So now is the time for healing. Now is the time for peace and calm on the streets of Ferguson. Now is the time for an open and transparent process to see that justice is done. And I’ve asked that the attorney general and the U.S. attorney on the scene continue to work with local officials to move that process forward. They will be reporting to me in the coming days about what’s being done to make sure that happens.
Thanks very much, everybody.
I also want to address the situation in Ferguson, Missouri.
Earlier this afternoon, I spoke with Governor Nixon as well as Senators Roy Blunt and Claire McCaskill. I also met with Attorney General Eric Holder.
The Justice Department has opened an independent federal civil rights investigation into the death of Michael Brown. They are on the ground and along with the FBI, they are devoting substantial resources to that investigation.
The attorney general himself will be travelling to Ferguson on Wednesday to meet with the FBI agents and DOJ personnel conducting the federal criminal investigation and he will receive an update from them on their progress.
He will also be meeting with other leaders in the community who’s support is so critical to bringing about peace and calm in Ferguson.
Ronald Davis, the director of the DOJ’s Office of Community- oriented Policing Services, or COPS, is also traveling to Ferguson tomorrow to work with police officials on the ground. We’ve also had experts from the DOJ’s community relations service, working in Ferguson since the days after the shooting to foster conversations among the local stake holders and reduce tensions among the community.
So, let me close just saying a few words about the tensions there. We have all seen images of protesters and law enforcement in the streets. It’s clear that the vast majority of people are peacefully protesting. What’s also clear is that a small minority of individuals are not.
While I understand the passions and the anger that arise over the death of Michael Brown, giving into that anger by looting or carrying guns, and even attacking the police only serves to raise tensions and stir chaos. It undermines rather than advancing justice.
Let me also be clear that our constitutional rights to speak freely, to assemble, and to report in the press must be vigilantly safeguarded: especially in moments like these. There’s no excuse for excessive force by police or any action that denies people the right to protest peacefully.
Ours is a nation of laws: of citizens who live under them and for the citizens who enforce them. So, to a community in Ferguson that is rightly hurting and looking for answers, let me call once again for us to seek some understanding rather than simply holler at each other. Let’s seek to heal rather than to wound each other.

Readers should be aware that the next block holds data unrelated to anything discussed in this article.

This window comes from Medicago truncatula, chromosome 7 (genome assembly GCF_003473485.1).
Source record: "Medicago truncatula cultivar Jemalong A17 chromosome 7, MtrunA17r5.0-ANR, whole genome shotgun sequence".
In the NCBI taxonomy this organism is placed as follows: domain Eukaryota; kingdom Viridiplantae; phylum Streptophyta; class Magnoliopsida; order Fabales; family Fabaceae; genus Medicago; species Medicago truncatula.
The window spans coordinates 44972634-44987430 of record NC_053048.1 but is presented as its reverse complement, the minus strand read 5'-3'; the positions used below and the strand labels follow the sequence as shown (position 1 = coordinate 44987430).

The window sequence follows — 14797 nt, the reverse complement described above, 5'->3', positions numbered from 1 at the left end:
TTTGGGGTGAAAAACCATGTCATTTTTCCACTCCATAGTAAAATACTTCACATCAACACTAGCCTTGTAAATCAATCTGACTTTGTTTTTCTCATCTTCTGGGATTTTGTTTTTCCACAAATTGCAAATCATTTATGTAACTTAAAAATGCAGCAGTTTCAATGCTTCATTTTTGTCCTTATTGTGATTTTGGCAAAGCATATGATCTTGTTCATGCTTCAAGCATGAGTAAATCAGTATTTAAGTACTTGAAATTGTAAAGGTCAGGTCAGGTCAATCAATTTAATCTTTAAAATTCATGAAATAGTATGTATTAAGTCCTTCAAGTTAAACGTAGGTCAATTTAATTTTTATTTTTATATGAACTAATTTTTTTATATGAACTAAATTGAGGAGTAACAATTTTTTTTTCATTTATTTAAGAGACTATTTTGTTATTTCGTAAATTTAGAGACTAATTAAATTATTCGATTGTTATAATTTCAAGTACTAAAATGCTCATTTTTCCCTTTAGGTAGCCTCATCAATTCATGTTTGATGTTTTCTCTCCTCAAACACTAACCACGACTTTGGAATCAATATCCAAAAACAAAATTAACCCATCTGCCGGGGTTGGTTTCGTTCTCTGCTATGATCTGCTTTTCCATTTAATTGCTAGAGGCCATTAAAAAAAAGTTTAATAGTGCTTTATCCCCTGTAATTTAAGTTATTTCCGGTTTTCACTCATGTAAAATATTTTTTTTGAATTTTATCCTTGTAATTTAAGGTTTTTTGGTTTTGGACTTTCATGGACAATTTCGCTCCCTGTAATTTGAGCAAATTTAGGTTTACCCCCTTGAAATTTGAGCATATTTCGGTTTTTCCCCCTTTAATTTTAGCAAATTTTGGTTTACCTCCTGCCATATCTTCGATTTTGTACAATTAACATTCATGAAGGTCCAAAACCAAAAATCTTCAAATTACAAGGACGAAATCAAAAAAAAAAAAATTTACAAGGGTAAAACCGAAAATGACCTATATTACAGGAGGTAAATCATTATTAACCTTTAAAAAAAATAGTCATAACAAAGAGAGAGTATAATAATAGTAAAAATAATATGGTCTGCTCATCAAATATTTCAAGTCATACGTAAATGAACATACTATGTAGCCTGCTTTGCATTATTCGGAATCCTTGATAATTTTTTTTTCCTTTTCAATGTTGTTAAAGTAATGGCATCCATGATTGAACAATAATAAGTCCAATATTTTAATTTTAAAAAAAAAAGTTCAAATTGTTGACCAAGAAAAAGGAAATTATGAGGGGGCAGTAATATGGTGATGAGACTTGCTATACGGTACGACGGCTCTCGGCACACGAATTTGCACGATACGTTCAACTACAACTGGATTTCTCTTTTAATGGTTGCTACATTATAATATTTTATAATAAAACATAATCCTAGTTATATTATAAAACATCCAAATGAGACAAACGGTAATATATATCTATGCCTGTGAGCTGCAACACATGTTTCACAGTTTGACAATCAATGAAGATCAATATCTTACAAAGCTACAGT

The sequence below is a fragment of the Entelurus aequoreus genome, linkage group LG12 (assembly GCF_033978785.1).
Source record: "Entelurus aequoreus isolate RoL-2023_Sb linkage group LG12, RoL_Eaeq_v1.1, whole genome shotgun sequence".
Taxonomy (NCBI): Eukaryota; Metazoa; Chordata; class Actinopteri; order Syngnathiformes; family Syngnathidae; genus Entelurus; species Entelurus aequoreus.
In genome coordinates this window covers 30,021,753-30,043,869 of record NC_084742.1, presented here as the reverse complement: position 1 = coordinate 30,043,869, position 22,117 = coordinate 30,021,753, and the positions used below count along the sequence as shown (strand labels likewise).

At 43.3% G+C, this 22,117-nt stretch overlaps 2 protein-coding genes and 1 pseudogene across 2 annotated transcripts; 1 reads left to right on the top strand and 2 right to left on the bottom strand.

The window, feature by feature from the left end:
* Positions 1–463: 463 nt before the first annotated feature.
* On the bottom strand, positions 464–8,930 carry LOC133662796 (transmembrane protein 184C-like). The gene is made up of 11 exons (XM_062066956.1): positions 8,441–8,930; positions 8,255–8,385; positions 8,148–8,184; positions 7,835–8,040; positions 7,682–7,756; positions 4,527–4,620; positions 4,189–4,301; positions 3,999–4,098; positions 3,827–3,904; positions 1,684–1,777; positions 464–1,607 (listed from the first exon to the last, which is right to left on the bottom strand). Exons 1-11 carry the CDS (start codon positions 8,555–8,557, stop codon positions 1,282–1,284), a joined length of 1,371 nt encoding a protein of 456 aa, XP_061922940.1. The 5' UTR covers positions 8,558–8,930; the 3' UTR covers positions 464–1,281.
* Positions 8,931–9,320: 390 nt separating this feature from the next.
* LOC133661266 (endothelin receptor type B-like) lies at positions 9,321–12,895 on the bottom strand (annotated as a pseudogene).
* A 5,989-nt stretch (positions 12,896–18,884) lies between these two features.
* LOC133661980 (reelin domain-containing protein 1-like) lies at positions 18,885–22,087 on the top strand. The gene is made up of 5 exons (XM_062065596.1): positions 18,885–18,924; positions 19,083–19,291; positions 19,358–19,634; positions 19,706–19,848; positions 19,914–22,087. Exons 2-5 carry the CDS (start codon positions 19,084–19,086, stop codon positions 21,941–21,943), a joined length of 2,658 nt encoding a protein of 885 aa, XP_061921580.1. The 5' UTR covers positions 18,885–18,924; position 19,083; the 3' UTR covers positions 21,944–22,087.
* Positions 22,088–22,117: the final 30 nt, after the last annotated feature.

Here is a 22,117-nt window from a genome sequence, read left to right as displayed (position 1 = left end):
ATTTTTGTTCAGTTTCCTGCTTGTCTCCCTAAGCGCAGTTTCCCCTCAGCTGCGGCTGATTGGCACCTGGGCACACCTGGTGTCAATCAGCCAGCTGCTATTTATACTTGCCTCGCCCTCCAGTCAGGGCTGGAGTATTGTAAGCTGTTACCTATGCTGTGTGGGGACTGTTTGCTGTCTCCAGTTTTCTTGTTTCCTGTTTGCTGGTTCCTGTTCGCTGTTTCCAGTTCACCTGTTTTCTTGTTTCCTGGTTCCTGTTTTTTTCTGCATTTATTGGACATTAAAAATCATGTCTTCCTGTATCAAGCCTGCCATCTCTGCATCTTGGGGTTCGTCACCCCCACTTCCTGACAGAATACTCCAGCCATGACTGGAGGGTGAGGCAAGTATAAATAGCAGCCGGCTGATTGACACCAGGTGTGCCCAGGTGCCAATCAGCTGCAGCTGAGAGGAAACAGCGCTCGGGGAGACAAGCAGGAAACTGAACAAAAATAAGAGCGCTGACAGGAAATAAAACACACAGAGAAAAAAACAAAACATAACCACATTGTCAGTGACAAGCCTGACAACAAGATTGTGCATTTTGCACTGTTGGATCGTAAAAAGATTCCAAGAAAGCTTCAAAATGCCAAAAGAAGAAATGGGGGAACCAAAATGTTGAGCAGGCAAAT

As Americans, we’ve got to use this moment to seek out our shared humanity that’s been laid bare by this moment. The potential of a young man and the sorrows of parents, the frustrations of a community, the ideals that we hold as one united American family.
I’ve said this before. In too many communities around the country, a gulf of mistrust exists between local residents and law enforcement. In too many communities, too many young men of color are left behind and seen only as objects of fear. And through initiatives like My Brother’s Keeper, I’m personally committed to changing both perception and reality. And already, we’re making some significant progress, as people of good will of all races are ready to chip in. But that requires that we build, and not tear down. And that requires we listen, and not just shout. That’s how we’re going to move forward together — by trying to unite each other and understand each other, and not simply divide ourselves from one another. We’re going to have to hold tight to those values in the days ahead. And that’s how we bring about justice, and that’s how we bring about peace.
So, with that, I’ve got a few questions I’m going to take. I’m going to start with Jim Ceune, (ph) from AP.
That’s it, and to those complaining he didn’t wear a tie today, he didn’t wear a tie on the 14th either. I think he might just not wear ties anymore.
If you made it this far then here’s your cookie.